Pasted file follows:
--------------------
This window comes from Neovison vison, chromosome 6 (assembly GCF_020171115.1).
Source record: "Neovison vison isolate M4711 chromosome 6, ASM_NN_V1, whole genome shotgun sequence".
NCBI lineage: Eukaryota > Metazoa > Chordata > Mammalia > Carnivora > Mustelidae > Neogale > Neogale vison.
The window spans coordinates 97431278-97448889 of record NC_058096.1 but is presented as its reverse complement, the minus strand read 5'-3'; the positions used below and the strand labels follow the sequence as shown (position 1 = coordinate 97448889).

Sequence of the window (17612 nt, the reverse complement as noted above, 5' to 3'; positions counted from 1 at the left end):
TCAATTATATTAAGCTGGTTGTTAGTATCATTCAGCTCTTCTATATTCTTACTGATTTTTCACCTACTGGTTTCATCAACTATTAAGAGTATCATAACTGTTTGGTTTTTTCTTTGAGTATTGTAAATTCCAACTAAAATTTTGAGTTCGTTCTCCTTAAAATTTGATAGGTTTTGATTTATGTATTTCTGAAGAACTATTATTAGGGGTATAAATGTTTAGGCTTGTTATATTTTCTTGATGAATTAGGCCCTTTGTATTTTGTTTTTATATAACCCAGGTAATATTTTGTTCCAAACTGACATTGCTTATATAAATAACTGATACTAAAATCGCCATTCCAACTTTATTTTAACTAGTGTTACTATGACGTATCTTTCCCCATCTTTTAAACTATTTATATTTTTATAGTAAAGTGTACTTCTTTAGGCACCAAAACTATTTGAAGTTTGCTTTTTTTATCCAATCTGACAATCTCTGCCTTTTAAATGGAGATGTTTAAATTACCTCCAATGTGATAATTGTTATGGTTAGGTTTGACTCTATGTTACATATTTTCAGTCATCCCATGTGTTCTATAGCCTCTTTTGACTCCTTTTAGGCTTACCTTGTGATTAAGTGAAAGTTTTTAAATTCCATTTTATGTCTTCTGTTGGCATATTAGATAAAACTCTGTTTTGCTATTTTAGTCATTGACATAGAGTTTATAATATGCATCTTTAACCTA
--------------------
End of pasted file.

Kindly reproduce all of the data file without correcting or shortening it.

This window comes from Neovison vison, chromosome 6 (assembly GCF_020171115.1).
Source record: "Neovison vison isolate M4711 chromosome 6, ASM_NN_V1, whole genome shotgun sequence".
NCBI lineage: Eukaryota > Metazoa > Chordata > Mammalia > Carnivora > Mustelidae > Neogale > Neogale vison.
The window spans coordinates 97431278-97448889 of record NC_058096.1 but is presented as its reverse complement, the minus strand read 5'-3'; the positions used below and the strand labels follow the sequence as shown (position 1 = coordinate 97448889).

Sequence of the window (17612 nt, the reverse complement as noted above, 5' to 3'; positions counted from 1 at the left end):
TCAATTATATTAAGCTGGTTGTTAGTATCATTCAGCTCTTCTATATTCTTACTGATTTTTCACCTACTGGTTTCATCAACTATTAAGAGTATCATAACTGTTTGGTTTTTTCTTTGAGTATTGTAAATTCCAACTAAAATTTTGAGTTCGTTCTCCTTAAAATTTGATAGGTTTTGATTTATGTATTTCTGAAGAACTATTATTAGGGGTATAAATGTTTAGGCTTGTTATATTTTCTTGATGAATTAGGCCCTTTGTATTTTGTTTTTATATAACCCAGGTAATATTTTGTTCCAAACTGACATTGCTTATATAAATAACTGATACTAAAATCGCCATTCCAACTTTATTTTAACTAGTGTTACTATGACGTATCTTTCCCCATCTTTTAAACTATTTATATTTTTATAGTAAAGTGTACTTCTTTAGGCACCAAAACTATTTGAAGTTTGCTTTTTTTATCCAATCTGACAATCTCTGCCTTTTAAATGGAGATGTTTAAATTACCTCCAATGTGATAATTGTTATGGTTAGGTTTGACTCTATGTTACATATTTTCAGTCATCCCATGTGTTCTATAGCCTCTTTTGACTCCTTTTAGGCTTACCTTGTGATTAAGTGAAAGTTTTTAAATTCCATTTTATGTCTTCTGTTGGCATATTAGATAAAACTCTGTTTTGCTATTTTAGTCATTGACATAGAGTTTATAATATGCATCTTTAACCTA